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Jon Batiste named one of Time’s 100 most influential people of 2022

Jon Batiste, winner of the awards for best American roots performance for "Cry," best American...
Jon Batiste, winner of the awards for best American roots performance for "Cry," best American roots song for "Cry," best music video for "Freedom," best score soundtrack for visual media for "Soul," and album of the year for "We Are," poses in the press room at the 64th Annual Grammy Awards at the MGM Grand Garden Arena on Sunday, April 3, 2022, in Las Vegas. (AP Photo/John Locher)(John Locher | John Locher/Invision/AP)
Published: May. 26, 2022 at 4:37 PM CDT
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NEW ORLEANS (WVUE) - It’s been an amazing year for Jon Batiste, and it just keeps getting better. The Kenner native was named as one of Time’s most influential people of 2022.

Batiste was mentioned in the “Icons” category alongside Mary J. Blige, Adele, Keanu Reeves and tennis star Rafael Nadal. Other categories listed included “Artists,” “Innovators,” “Titans,” “Pioneers” and “Leaders.”

Batiste posted a tweet saying,” What a day! TIME’s list of the 100 Most Influential People in the world is out. I’m humbled to be a part this group and for the encouraging words from my hero @quincyjones. Thank you to everyone who ever believed in me and to all the ancestors.

Batiste is a graduate of St. Augustine High School and the New Orleans Center for Creative Arts. He uses his jazz pianist talents as the bandleader on the “Late Show with Stephen Colbert.”

At the 64th Grammy Awards on April 3, he led all performers with 11 Grammy nominations across a remarkable six genre fields.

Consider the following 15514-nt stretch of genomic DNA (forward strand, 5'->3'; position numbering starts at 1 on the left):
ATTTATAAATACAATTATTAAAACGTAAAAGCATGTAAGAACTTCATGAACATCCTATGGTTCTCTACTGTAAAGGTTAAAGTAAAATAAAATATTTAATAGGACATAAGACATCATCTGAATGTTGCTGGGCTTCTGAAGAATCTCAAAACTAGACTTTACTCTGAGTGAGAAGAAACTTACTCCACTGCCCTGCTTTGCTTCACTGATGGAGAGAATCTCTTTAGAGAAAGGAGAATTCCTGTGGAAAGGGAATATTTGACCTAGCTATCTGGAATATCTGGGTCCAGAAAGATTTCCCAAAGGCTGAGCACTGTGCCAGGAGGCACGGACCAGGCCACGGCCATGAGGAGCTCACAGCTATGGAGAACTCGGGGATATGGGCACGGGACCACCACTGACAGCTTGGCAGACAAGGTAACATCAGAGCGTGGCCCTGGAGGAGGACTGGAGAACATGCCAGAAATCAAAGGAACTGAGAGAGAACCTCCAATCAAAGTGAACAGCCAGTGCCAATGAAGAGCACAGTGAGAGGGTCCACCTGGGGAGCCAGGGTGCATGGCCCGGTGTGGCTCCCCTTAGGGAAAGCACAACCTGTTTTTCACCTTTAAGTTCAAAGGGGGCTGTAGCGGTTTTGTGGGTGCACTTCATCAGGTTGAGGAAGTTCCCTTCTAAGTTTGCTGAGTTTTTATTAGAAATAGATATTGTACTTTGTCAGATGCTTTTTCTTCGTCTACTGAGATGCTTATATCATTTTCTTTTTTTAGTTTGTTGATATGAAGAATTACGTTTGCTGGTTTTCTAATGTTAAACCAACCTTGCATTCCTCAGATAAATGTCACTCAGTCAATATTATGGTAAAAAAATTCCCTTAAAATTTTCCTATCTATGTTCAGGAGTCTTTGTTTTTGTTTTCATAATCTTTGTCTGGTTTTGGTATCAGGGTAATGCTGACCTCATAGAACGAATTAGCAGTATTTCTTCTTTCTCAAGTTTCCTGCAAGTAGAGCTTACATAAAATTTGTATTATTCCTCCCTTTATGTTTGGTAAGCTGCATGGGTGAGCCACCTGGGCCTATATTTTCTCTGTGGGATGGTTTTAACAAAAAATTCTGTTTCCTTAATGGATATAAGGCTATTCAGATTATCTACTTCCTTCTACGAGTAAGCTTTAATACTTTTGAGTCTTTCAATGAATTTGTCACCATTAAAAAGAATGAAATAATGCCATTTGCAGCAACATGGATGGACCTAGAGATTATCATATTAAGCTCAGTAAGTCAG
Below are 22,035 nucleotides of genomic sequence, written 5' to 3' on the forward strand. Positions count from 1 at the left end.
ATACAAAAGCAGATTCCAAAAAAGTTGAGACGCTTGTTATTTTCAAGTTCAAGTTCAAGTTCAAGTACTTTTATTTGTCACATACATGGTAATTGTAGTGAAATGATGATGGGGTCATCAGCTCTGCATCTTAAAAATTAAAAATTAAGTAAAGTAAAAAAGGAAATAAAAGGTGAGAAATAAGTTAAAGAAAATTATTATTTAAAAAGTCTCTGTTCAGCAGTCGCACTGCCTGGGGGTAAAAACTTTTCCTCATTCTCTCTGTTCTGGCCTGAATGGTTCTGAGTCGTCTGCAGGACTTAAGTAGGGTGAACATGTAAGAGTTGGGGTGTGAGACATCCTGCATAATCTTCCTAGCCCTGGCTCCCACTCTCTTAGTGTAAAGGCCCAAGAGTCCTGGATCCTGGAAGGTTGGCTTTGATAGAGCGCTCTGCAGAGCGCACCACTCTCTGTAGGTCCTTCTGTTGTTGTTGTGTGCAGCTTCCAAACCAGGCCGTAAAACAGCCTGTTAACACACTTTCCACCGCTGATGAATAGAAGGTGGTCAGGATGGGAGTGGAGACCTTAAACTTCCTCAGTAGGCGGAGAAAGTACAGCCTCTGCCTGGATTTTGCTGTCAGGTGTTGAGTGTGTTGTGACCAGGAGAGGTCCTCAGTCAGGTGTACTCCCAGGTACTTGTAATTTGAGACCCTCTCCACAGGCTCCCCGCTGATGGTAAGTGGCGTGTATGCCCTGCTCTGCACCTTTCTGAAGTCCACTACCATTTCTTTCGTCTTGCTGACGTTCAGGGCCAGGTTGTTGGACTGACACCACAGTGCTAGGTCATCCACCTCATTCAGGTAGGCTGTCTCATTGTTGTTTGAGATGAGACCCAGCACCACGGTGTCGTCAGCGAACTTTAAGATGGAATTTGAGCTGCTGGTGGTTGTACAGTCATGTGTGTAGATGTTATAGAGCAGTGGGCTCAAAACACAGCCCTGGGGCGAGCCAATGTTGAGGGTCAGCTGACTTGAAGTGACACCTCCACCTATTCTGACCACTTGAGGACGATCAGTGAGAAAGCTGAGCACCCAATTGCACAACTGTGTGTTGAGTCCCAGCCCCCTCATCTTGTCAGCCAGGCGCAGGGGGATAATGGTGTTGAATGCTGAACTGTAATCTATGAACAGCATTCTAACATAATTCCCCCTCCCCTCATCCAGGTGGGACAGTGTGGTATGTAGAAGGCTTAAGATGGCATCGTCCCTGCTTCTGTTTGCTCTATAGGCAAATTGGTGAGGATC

Batiste won Best Music Video for his New Orleans-shot “Freedom,” Best American Roots Performance and Best American Roots Song for “Cry,” and Best Score Soundtrack for Visual Media for the Disney and Pixar’s animated hit “Soul.” Batiste had previously won an Oscar for Best Original Score for “Soul,” with collaborators Trent Reznor and Atticus Ross.

This year the young hitmaker was featured on the 2022 New Orleans Jazz & Heritage Festival’s poster painted by Terrance Osborne.

Quincy Jones wrote of Batiste in the Time tribute saying, “I first became aware of Jon’s extraordinary talent the year before he landed the gig as bandleader and musical director of “The Late Show With Stephen Colbert.” When I heard that he had New Orleans roots, it all made perfect sense to me. As the birthplace of jazz and the blues—the music that the world has adopted as its Esperanto—New Orleans holds a special and sacred place in our culture. Jon has a particularly keen understanding of that rich cultural history and an awareness of the importance of carrying that history forward. He has taken all of that foundational knowledge about our music and made it his own, unafraid to stretch himself as an artist and continually evolve.”

Jones continued, “What I love most about Jon as an artist and human being, though, is that he has handled his success with grace, and his creativity with humility. It is all of these attributes that will allow him to continue to grow and accomplish all that he sets out to. And I, for one, am excited for the future that he has ahead of him.”

Jon Batiste’s career is shining brighter than the stars. Best of luck and congratulations.

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